As I mentioned earlier, you can play with either expansion or both at the same time. You may want to play with only one at a time at first, so you can get used to the new changes separately. However, once you are comfortable with them, you will probably want to use them both from then on. Fantasy Realms: The Cursed Hoard does a great job of breathing some new life into the original game by adding new possibilities of combinations with the new suits of card and allowing for more player interaction with the cursed items. Along with these come new strategies players can employ. If you enjoy playing Fantasy Realms, then I highly recommend getting Fantasy Realms: The Cursed Hoard. If you don’t have Fantasy Realms yet, then get it as well as the expansion. This game is easy to learn, quick to play, and will leave you wanting to play it again.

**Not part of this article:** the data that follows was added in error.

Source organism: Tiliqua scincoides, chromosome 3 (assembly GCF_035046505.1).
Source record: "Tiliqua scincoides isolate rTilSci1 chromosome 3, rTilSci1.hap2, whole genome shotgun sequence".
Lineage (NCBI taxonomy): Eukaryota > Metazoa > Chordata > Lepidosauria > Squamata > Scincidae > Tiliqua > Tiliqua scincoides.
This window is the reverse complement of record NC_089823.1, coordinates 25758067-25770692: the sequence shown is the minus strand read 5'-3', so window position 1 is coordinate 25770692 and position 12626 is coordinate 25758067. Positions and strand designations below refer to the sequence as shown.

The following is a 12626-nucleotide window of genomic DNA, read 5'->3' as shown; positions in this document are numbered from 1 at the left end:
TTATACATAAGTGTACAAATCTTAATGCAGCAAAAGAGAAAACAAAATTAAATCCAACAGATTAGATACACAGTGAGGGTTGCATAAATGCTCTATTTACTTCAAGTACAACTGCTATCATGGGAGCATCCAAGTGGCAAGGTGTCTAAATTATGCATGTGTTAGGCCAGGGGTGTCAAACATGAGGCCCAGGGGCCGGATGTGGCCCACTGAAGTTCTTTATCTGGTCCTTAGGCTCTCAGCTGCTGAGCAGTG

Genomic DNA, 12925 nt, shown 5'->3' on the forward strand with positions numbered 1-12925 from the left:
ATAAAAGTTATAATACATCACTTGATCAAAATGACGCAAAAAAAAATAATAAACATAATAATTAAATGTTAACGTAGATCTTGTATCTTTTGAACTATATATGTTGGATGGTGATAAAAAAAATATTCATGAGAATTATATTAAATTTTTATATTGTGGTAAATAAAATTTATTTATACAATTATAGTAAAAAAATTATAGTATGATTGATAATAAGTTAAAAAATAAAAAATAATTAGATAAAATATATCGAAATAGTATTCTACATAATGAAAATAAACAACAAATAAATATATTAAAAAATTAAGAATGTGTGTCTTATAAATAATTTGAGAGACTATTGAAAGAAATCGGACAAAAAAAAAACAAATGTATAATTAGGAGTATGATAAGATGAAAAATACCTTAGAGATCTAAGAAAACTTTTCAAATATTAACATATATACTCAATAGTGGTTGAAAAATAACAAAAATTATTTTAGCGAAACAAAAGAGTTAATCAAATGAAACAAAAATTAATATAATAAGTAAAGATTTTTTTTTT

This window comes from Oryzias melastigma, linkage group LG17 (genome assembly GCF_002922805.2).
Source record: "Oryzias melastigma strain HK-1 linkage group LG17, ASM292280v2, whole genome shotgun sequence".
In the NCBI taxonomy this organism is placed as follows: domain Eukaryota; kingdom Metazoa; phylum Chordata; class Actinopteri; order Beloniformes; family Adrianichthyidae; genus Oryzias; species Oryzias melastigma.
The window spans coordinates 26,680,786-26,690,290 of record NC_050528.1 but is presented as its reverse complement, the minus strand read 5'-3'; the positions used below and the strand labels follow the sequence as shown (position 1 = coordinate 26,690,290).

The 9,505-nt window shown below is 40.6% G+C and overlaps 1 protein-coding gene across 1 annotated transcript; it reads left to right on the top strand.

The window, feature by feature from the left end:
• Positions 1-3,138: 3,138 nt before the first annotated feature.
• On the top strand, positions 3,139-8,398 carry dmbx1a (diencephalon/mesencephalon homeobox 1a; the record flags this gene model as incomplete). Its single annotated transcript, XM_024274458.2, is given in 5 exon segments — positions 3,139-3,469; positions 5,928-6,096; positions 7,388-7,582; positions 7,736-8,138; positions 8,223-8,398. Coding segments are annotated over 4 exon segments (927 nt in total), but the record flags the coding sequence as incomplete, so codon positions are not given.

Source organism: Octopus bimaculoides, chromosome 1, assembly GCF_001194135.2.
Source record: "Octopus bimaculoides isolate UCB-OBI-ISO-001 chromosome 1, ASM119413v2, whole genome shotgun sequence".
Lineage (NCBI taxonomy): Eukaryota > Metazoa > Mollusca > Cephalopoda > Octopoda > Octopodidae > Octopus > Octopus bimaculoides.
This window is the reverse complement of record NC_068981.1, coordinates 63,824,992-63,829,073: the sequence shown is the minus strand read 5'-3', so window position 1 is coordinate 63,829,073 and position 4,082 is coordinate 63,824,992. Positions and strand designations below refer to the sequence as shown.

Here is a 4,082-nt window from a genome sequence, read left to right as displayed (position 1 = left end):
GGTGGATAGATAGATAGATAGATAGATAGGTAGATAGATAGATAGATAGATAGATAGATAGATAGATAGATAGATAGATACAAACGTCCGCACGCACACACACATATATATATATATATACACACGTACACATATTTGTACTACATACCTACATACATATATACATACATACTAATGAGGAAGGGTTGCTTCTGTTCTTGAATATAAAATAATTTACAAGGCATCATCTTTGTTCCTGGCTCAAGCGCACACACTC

For more information, visit the Fantasy Realms: The Cursed Hoard webpage!
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Disclosure: GeekDad received a copy of this game for review purposes.